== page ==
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Home | RSV vs. Flu vs. COVID-19. Which Is It?

RSV vs. Flu vs. COVID-19. Which Is It?

Marin Mommies presents a sponsored article from MarinHealth. Written by David Hoffman, MD, Pediatric Hospitalist at MarinHealth Medical Center in Greenbrae.

Now that Fall has come, many families in the North Bay are concerned about falling sick with one or more of the three most common virus strains swirling around our community currently. This is prime time for the “TripleDemic,” the coexistence of the flu, COVID-19, and Respiratory syncytial virus (RSV). How are we to know which symptom goes with what virus? Or when it’s time to stay home or call the doctor?

The fact is that these respiratory viruses tend to crop up with similar symptoms, such as cough, runny nose, and fever. Fortunately for most children, it doesn’t matter which of these, or the thousands of other viruses causing respiratory illnesses or “colds,” your child has. Most children will recover from all of these viruses on their own, without receiving medical treatment and without serious complications.  If your child is sick, consider testing for COVID-19 first to inform if and how long you need to isolate your child at home. Below are some characteristics of RSV, flu, and COVID-19.

Symptoms of RSV
RSV causes a runny nose, congestion, and cough for most people.  RSV has a greater likelihood of causing severe illness in very young children, especially those born premature or who have lung disease or heart disease. The most distinctive symptom that some children infected with RSV will exhibit is wheezing. Wheezing is a high-pitched sound with each exhalation.

Symptoms of RSV include:

  • Runny nose
  • Decreased appetite
  • Coughing
  • Sneezing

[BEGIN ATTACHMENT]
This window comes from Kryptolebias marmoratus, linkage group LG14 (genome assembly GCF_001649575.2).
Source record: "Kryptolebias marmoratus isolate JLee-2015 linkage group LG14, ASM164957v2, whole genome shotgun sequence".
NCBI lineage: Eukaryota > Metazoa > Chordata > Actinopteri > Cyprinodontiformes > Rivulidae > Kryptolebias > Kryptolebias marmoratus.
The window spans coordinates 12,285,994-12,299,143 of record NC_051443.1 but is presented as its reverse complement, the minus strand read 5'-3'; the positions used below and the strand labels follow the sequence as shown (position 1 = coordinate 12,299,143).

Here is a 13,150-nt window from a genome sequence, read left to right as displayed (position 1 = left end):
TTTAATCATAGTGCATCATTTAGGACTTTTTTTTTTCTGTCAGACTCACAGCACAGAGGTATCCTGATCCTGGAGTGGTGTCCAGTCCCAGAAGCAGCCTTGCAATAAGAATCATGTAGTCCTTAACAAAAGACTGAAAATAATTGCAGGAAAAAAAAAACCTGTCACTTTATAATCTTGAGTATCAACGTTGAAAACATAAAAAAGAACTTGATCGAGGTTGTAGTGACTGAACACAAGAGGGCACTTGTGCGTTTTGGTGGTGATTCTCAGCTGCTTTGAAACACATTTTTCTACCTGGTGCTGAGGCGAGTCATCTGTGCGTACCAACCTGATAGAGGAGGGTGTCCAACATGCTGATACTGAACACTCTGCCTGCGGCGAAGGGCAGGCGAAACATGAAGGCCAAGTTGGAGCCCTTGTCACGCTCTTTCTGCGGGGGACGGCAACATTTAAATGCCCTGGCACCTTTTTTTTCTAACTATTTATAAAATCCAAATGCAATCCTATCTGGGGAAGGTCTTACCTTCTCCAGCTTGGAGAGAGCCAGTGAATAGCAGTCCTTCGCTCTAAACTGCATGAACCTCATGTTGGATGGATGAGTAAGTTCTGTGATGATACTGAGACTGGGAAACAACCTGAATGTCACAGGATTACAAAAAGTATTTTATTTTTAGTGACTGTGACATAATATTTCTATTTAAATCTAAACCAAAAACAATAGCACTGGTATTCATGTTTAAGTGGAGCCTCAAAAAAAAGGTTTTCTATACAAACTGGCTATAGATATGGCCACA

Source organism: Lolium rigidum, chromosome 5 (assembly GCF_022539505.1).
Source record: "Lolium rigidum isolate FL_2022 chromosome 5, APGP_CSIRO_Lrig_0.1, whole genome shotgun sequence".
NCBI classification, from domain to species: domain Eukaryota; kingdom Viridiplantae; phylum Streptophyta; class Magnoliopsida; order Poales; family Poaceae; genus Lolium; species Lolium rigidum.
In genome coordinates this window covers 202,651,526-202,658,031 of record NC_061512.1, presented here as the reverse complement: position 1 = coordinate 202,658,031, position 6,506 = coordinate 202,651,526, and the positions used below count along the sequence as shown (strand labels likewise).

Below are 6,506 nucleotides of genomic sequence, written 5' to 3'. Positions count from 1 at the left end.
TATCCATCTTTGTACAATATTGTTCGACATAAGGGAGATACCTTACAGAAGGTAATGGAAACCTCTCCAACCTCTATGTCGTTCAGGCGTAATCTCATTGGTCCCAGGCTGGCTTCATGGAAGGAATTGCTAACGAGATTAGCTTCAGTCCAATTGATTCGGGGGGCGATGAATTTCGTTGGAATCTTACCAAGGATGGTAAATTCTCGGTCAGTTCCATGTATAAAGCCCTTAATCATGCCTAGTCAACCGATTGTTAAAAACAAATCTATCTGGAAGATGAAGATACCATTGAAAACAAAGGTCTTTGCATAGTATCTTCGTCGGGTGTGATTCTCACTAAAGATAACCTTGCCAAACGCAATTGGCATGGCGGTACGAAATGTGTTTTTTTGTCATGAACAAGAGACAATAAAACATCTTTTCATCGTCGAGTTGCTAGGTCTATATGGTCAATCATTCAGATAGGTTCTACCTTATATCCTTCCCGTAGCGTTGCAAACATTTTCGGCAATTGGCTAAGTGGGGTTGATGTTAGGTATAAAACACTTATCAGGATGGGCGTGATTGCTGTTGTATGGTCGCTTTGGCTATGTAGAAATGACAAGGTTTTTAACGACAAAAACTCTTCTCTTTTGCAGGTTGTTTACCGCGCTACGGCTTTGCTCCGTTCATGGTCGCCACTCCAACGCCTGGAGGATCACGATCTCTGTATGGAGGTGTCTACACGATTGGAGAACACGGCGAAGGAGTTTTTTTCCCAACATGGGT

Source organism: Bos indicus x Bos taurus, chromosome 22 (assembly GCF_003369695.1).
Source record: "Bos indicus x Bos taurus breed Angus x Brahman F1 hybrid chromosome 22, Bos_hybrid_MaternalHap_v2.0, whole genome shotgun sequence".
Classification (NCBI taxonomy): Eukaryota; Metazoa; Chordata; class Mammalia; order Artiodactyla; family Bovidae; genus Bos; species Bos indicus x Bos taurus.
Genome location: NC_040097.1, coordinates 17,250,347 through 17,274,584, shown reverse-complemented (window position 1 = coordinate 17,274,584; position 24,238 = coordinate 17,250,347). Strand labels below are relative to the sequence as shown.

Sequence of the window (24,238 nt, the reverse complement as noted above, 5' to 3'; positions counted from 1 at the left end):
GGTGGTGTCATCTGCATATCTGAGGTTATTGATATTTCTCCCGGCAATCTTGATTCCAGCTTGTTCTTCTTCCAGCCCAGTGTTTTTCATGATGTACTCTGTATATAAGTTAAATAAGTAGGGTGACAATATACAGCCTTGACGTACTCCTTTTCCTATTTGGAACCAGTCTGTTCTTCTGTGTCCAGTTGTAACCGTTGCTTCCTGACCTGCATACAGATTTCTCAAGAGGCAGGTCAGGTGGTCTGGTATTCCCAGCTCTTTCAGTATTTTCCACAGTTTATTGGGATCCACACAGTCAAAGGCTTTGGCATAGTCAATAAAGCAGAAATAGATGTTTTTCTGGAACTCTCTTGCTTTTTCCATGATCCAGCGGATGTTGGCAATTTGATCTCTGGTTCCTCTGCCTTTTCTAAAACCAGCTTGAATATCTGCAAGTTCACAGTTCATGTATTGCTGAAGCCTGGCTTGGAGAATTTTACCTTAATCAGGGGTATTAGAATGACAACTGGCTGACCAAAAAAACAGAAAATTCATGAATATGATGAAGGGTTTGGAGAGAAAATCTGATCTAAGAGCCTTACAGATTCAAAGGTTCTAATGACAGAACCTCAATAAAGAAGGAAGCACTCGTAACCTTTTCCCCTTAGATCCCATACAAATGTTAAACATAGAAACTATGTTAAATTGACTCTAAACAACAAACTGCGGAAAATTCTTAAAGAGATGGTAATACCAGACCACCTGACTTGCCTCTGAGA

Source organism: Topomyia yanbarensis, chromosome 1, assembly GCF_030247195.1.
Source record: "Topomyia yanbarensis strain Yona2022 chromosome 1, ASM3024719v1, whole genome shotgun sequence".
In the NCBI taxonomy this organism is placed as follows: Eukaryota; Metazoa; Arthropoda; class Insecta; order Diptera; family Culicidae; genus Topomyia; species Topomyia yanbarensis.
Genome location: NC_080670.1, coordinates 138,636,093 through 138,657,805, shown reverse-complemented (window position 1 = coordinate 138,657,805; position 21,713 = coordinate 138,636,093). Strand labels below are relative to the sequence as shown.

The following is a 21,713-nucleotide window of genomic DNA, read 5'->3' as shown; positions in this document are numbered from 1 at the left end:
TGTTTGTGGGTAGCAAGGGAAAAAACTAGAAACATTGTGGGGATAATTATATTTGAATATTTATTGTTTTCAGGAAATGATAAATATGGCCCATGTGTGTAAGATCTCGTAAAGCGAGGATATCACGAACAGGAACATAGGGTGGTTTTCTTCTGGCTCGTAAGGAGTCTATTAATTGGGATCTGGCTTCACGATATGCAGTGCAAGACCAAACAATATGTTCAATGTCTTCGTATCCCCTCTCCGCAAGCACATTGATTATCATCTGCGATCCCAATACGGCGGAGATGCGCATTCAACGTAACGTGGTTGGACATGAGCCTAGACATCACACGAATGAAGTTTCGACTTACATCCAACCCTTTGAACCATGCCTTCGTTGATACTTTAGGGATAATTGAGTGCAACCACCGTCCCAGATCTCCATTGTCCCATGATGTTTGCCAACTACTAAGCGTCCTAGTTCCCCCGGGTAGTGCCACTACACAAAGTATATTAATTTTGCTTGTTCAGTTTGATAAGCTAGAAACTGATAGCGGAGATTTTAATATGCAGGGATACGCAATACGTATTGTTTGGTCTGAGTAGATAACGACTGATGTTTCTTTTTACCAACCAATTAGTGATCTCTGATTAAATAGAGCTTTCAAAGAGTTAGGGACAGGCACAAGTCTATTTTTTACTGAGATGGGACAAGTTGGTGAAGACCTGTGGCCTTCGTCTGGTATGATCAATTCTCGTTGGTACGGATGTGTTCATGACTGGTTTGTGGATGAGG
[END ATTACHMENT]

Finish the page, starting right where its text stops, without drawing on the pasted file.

• Fever
  • Wheezing

Symptoms of Influenza (Flu)
The dreaded seasonal flu (influenza) can manifest with various symptoms from very mild to severe. The flu typically comes on very suddenly with an incubation period of one to four days, unlike COVID-19, which tends to have a gradual onset of symptoms. Typically, people feel more miserable with the flu than with other types of viruses, and it often comes with a sore throat, nausea, body aches, vomiting, or even diarrhea. A distinctive sign of the flu can be a very high fever-- as high as 103 or 104 Fahrenheit (39.44 or 40 degrees Celsius). Fever is just the body’s way of fighting the infection and is not dangerous in and of itself.  

Symptoms of the flu may include:

  • Fever
  • Headache
  • Runny Nose
  • Nausea
  • Fatigue
  • Chills
  • Loss of appetite
  • Sore throat

Symptoms of COVID-19
The coronavirus has become familiar to most of us, and the signs are similar to flu and RSV. To complicate it further, some people become very ill, while others have very mild symptoms, and others show no symptoms at all. While most people develop symptoms within the first week after exposure, symptoms can occur from two up to 14 days after exposure to the virus. Unlike other viruses, COVID-19 can affect other areas of the body outside of the lungs and, in some instances, cause long-term effects.

Symptoms of COVID-19 may include:

  • Cough
  • Brief fever
  • Shortness of breath
  • Abdominal pain
  • Loss of taste or smell
  • Fatique
  • Sore throat
  • Nausea or vomiting
  • Diarrhea
  • Muscle or body aches
  • Headache

When should I keep my child home?
If your child is exhibiting any symptoms of RSV, flu, or COVID-19, health experts advise you to keep your child home from school to avoid spreading the virus to other people. It doesn’t matter which of the viruses is the culprit. Caution should be taken to prevent the spread.

When should I go to see a doctor?
If your child is exhibiting these symptoms, you should seek medical care right away:

  • Trouble breathing (fast or hard breathing)
  • Pain or pressure in the chest
  • New confusion
  • Inability to wake up or stay awake
  • Bluish lips or face
  • Severe abdominal pain
  • Refusing to eat and drink

How to keep your child from getting sick
Prevention is the best medicine, particularly with these viruses. These suggestions are good ideas to avoid seasonal viruses:

  • Get your child vaccinated for flu, COVID-19, pneumococcus, and pertussis.
  • Wash your hands regularly or use hand sanitizer.
  • Sanitize high-contact surfaces, such as desks, tables, and doorknobs, if someone in your household is sick.
  • If your child is sick, have them stay home to avoid spreading the illness.

If your child is sick and you seek a pediatrician, please call 1 (888) 627-4642.